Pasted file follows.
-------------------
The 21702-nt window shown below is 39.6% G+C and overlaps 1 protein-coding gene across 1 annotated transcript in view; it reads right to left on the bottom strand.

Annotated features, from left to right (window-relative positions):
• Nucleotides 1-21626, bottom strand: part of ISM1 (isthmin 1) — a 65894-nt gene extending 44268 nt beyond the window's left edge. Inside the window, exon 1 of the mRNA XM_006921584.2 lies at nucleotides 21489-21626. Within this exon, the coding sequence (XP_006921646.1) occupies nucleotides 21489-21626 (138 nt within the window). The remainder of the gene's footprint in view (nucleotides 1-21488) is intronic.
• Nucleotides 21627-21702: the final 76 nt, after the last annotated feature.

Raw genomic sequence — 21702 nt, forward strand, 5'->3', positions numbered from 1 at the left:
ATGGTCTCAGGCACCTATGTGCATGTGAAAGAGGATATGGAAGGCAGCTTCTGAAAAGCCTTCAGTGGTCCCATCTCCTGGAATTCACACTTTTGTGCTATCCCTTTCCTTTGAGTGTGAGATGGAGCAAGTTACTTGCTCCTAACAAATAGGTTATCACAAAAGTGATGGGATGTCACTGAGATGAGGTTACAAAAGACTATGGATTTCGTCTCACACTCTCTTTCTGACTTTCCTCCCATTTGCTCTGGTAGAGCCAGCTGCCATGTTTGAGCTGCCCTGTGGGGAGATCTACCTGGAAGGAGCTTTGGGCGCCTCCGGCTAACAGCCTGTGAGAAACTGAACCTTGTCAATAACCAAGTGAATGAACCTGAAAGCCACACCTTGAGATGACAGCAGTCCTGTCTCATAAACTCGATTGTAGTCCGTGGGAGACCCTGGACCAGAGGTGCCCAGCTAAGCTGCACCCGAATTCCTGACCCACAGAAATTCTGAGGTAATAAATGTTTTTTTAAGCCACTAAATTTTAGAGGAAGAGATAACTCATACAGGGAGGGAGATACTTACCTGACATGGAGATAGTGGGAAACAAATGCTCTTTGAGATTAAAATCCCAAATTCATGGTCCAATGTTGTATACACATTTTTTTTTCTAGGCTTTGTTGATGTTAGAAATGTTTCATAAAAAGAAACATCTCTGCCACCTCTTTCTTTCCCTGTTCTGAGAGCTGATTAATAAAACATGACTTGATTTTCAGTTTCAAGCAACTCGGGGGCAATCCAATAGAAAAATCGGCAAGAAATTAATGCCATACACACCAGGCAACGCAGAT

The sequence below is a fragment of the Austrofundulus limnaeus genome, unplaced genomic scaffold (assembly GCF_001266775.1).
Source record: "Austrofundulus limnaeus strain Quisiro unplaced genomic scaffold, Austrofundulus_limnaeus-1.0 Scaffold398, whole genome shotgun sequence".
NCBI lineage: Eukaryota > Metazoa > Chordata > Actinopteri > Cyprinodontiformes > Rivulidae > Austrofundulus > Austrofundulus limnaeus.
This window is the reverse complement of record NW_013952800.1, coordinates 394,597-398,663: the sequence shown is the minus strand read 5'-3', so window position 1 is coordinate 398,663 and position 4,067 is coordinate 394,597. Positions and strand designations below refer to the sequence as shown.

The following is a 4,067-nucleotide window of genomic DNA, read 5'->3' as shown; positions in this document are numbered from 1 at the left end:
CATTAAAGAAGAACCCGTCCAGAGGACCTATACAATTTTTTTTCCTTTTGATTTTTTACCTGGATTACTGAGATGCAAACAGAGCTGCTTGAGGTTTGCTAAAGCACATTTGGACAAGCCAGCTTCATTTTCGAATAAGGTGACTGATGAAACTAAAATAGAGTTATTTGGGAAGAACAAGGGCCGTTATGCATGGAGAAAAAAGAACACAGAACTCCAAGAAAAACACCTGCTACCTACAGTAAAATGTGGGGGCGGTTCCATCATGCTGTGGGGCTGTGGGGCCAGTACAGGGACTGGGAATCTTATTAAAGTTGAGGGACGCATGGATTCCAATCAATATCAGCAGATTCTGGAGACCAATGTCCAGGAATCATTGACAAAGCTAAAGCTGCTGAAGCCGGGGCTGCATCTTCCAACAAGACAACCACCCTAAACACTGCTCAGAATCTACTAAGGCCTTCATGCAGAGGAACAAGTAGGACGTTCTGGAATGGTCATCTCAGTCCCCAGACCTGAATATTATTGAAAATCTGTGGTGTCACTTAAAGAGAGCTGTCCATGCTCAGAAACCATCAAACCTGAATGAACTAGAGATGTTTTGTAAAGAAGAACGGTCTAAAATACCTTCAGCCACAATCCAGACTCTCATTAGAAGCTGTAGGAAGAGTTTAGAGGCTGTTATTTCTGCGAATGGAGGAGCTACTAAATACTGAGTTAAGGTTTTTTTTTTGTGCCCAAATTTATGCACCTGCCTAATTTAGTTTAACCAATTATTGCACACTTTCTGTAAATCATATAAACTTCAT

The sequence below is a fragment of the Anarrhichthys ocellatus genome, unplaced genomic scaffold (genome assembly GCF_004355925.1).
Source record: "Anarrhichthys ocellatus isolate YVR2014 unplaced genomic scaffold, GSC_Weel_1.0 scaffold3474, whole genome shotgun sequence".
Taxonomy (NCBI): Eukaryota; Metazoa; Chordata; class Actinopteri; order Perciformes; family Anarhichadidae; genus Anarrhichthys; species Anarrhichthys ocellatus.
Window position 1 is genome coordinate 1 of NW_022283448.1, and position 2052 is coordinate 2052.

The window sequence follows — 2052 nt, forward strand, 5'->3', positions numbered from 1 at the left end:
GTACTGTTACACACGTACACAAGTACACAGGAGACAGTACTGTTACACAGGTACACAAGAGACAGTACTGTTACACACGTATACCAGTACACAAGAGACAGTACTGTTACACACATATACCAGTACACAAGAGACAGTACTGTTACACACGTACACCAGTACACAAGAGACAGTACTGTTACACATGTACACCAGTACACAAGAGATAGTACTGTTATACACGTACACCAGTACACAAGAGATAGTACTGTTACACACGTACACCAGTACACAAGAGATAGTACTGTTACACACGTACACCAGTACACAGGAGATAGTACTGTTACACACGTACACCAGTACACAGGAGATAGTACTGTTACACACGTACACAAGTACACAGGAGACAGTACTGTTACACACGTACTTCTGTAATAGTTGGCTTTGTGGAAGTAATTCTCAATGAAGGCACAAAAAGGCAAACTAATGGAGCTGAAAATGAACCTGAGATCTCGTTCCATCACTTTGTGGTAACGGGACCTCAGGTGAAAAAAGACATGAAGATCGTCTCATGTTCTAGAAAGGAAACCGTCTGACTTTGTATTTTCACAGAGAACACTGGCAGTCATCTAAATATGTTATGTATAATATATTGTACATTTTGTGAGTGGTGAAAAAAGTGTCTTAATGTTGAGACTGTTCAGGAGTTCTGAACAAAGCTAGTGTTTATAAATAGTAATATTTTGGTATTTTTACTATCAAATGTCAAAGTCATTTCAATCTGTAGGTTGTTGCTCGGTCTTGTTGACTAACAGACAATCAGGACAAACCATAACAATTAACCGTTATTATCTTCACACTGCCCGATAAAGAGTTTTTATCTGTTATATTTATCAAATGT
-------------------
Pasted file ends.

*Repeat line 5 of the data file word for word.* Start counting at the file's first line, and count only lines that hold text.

Raw genomic sequence — 21702 nt, forward strand, 5'->3', positions numbered from 1 at the left: